Hong Kong, one of the most important and prominent financial centers in the world, has played an important role in the development of cryptocurrencies.
Hong Kong, one of the most important and prominent financial centers in the world, has played an important role in the development of cryptocurrencies. For example, China has founded some of the most established and successful crypto companies, including cryptocurrency exchange FTX and digital asset platform Crypto.com.
However, with trillions of dollars regularly traded through Hong Kong-based cryptocurrencies, Vertical City also has plenty of over-the-counter physical cryptocurrencies. Henri Arslanyan, PwC crypto moderator and former chairman of the Hong Kong Fintech Association, said that the number of traditional over-the-counter crypto brokers in Hong Kong clearly stands out. "It's really a retail store open to the public," he said. An anonymous source said that while traveling in Hong Kong, he saw a huge spike in over-the-counter cryptocurrencies, some of which even offered access to cryptocurrency ATMs.
OTC retail stores shape Hong Kong's cryptocurrency
Compared to regions like the United States or Europe, where buying and selling cryptocurrencies on regulated exchanges is relatively easy, Hong Kong's physical storefront is a unique brand that offers a different way to access crypto.
Kelvin Yong, CEO and founder of the Hong Kong Digital Asset Exchange (HKD), sheds light on the topic. Yong said crypto exchange HKD was founded in 2019, the physical store opened in January this year, and more than 30 people will be hired for customer service. Yeung further noted that HKD's business operates like a traditional bank, allowing customers to take an interactive approach to buying crypto, along with access to private consulting services. Therefore, he believes retail stores will likely become a global trend that will develop as cryptocurrencies become mainstream:
"As more investors and institutional investors enter the industry and digital currencies become mainstream, the trend is to open physical stores in combination with online platforms." Yong added that he thinks a physical presence will build greater customer trust between HKD and its customer base. “Our customers are mostly between 40 and 70 years old. "An older customer base is important for creating mass adoption because many of these people still hold fiat currency and only trust the traditional financial system," he said.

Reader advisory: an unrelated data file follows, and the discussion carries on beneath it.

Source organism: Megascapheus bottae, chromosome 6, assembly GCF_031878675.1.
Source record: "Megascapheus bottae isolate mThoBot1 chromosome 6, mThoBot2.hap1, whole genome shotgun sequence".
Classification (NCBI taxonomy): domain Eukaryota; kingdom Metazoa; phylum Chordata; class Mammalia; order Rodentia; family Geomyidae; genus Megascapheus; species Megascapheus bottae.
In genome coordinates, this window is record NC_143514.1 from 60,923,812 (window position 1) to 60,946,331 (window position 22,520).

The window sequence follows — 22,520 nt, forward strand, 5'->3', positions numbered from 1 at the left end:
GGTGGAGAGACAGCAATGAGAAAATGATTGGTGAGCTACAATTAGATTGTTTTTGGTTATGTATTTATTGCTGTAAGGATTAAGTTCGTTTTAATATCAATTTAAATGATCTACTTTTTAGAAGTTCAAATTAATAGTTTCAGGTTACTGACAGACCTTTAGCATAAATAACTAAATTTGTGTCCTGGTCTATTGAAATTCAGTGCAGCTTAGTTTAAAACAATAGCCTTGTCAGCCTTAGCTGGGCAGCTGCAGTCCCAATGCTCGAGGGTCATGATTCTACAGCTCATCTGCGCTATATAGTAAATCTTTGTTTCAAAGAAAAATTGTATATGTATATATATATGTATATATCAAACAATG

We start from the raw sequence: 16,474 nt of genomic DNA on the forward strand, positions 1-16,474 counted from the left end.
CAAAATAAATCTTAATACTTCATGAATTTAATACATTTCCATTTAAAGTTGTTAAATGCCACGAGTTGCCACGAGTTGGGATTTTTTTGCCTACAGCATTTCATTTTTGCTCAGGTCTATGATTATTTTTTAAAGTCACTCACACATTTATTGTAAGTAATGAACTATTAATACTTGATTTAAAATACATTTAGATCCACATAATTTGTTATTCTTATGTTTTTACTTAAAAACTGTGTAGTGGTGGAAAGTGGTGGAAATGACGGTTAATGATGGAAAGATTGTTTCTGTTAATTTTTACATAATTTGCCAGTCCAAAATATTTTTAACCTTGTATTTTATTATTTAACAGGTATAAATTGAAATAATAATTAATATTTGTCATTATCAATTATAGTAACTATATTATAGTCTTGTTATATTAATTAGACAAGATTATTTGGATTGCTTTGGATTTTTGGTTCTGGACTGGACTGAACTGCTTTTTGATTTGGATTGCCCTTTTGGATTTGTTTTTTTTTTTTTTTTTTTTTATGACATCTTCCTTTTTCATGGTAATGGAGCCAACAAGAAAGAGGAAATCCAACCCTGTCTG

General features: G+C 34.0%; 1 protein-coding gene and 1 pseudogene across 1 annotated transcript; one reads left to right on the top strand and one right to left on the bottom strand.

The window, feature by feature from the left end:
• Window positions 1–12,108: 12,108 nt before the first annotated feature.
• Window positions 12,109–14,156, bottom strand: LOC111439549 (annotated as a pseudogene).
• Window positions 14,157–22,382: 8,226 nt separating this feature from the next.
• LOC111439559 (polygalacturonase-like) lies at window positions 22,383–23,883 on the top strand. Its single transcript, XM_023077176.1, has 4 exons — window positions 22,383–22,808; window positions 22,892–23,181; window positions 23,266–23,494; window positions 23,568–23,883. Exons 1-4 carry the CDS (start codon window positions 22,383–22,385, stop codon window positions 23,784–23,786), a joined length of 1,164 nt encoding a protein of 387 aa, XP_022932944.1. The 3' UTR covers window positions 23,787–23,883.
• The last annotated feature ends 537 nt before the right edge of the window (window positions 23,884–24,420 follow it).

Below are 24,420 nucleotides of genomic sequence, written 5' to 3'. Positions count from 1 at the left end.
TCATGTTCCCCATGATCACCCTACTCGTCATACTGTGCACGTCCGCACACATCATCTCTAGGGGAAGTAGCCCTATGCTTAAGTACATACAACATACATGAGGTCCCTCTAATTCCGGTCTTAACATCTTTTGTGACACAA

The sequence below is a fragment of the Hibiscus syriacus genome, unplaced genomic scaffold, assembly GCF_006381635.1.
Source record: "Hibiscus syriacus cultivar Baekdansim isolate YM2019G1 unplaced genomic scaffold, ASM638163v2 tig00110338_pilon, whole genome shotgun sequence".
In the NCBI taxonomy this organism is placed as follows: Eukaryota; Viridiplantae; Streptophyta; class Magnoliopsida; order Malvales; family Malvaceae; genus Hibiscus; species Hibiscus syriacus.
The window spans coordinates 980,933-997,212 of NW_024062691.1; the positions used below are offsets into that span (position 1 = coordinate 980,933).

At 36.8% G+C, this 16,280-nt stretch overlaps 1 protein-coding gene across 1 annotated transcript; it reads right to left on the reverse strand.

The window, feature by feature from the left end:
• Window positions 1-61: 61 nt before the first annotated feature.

Interestingly, it's not just the older generation buying crypto from these physical locations. Priscilla Ng, founder of Coiner HK, another Hong Kong trading exchange, said that CoinerHK was launched in early 2020 to focus on the women's market: “We wanted to create a market for women because we wanted to promote the idea that women can become financially independent and invest economically." Therefore, Ng said that CoinerHK's customers are mostly women between the ages of 20 and 50 and about 70% of them exchange cash for crypto. Ng also noted that CoinerHK has two physical stores in Hong Kong's Gold Zone.
Ng echoes Yeung, adding that physical OTC exchanges can offer customers greater options: "We treat them like friends when we trade, and also because we have a physical location, we trust our customers." Ng further noted that the CoinerHK Wanchai location also serves as a conflicting Token (NFT) art gallery.
Regulations may interfere with physical OTC exchanges
While physical OTC cryptocurrencies such as HKD and CoinerHK appear to offer better access to crypto throughout Hong Kong, there are a number of regulatory risks associated with this type of establishment.